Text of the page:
Several Republican lawmakers say there’s no appetite this year to pass a so-called “constitutional carry” bill, that would allow a Utahn to carry a weapon, either concealed or in the open, without a permit.
However, it’s not for lack of trying on the part of gun rights groups.
Legislative sources tell UtahPolicy.com that the NRA offered to drop their opposition to a proposed hike in fees for concealed carry permit renewals if lawmakers were to pass a “permitless carry” bill. Those same sources say the deal has zero chance of moving forward.
“The NRA wants to have a clean bill on ‘constitutional carry,'” said one lawmaker who spoke on the condition of anonymity. “They said they would drop opposition on the fees if we would agree to that.”
As UtahPolicy.com reported earlier, the NRA is objecting to a proposed hike in the fee for a concealed carry permit renewal, saying it is unfair to CC permit holders because they would be subsidizing other operations within the Bureau of Criminal Identification, which carries out the background checks. Sen. Daniel Thatcher, who is the sponsor of SB16, says increasing costs to conduct the background checks means the BCI will run out of funding before the end of next fiscal year without the fee increase.
NRA lobbyist Brian Judy confirms his organization would consider dropping their opposition to the fee increases in exchange for the ability for gun owners to carry without the need for a permit because no permit requirement means they would not have to pay the fee. However, he’s quick to say it wasn’t a straight-up quid pro quo offer.
“There needs to be some fairness injected into the fee issue,” said Judy. “We proposed trying to package the whole issue along with permitless carry. We see those issues as connected. We believe people shouldn’t have to pay fees at all, but if fees are going up, that would be a good way to lessen the impact.”
Lawmakers say the NRA’s offer was a little more forceful than that, which is why there will be no bill this year.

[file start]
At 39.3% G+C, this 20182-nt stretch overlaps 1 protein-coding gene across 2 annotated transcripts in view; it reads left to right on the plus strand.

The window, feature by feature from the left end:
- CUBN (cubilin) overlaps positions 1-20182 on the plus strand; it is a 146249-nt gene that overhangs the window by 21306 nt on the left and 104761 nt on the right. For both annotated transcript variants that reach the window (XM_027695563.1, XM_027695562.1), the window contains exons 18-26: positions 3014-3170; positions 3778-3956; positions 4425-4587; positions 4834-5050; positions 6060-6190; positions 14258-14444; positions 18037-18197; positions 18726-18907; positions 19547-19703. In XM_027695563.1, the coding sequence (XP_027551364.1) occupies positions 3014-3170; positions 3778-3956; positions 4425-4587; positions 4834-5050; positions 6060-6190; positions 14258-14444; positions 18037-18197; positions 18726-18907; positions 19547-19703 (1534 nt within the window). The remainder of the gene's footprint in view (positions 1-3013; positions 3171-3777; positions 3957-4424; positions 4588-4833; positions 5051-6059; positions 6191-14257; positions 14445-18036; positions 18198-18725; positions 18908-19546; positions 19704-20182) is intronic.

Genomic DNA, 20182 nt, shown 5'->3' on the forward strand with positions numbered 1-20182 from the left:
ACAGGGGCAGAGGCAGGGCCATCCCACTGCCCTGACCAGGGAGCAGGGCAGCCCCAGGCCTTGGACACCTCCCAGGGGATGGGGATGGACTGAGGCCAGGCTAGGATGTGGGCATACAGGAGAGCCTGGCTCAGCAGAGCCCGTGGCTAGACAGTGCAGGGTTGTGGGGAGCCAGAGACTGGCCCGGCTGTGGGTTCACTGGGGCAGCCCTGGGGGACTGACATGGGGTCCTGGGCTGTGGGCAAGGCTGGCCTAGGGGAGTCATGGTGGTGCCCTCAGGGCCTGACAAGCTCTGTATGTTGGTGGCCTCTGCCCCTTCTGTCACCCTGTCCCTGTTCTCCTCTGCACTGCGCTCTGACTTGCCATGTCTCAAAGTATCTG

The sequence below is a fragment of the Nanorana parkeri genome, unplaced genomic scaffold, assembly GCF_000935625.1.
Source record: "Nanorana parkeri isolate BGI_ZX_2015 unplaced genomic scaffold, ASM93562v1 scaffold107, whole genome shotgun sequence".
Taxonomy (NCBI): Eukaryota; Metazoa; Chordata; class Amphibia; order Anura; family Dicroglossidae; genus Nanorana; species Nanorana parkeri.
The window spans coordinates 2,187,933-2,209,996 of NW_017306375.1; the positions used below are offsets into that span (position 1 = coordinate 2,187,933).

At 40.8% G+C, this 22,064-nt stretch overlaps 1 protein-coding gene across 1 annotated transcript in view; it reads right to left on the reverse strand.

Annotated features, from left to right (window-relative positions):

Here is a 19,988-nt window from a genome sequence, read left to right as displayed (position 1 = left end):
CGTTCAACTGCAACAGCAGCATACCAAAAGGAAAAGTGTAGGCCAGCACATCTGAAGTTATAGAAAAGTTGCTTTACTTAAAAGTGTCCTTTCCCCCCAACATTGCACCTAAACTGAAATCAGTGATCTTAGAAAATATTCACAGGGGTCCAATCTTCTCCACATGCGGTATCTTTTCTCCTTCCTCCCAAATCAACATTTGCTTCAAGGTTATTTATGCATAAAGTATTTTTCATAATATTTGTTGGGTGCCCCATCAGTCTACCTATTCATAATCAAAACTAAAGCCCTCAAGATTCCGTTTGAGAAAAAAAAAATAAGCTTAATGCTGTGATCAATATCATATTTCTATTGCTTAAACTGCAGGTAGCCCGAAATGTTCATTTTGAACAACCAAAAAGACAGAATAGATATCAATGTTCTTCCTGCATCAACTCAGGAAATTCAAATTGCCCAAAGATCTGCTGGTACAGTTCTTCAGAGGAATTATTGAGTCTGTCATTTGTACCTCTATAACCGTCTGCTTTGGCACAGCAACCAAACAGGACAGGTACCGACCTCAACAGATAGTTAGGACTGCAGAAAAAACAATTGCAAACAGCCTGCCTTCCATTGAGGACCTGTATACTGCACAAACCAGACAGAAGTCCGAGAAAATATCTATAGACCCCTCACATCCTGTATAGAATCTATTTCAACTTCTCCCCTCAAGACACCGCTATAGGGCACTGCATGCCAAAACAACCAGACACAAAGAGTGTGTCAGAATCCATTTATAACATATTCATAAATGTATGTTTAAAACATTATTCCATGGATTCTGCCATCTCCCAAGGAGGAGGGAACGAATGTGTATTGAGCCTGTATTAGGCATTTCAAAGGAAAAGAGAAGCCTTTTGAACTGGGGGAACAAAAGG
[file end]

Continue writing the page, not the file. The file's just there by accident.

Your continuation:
“They’ve been willing to try and dictate what they will accept and threaten when they don’t get their way,” said one lawmaker when asked about their interactions with the organization. “We’re not going to roll the governor with a veto override on something like this. There’s a handful in the House, maybe three or four in the Senate who would support that bill, but not enough to get it passed.”
Currently, gun owners in Utah can carry a gun anywhere in public, as long as there is not a round in the chamber. State law requires two actions to discharge a firearm in that instance. If a gun owner wants to carry a gun under a jacket and have a round chambered, they need to get a permit. A so-called “clean constitutional carry” bill would allow gun owners to carry firearms with a chambered round without restrictions.
Lawmakers have attempted to pass that legislation previously, only to see Gov. Gary Herbert veto or pressure them to withdraw it.
Last year, Sen. Curt Bramble and Rep. Lee Perry proposed a novel way to address the idea – law-abiding citizens in Utah would be allowed to carry a concealed weapon anywhere in Utah, as long as a round was not chambered. To make that proposal more palatable to Gov. Gary Herbert, Bramble and Perry added increased domestic violence protections into the legislation.
Utah is one of the most gun-friendly states in the U.S., and “constitutional carry” is pretty much the last frontier for gun rights advocates.
But, that’s an issue on which Gov. Gary Herbert does not seem ready to budge. So if it’s going to pass anytime soon, the NRA is going to need to build much more goodwill than they have right now on Utah’s Capitol Hill.
One Senate Republican said bluntly they’re getting fed up with their interactions with the organization. “The NRA is acting like this because they think they can get away with it.”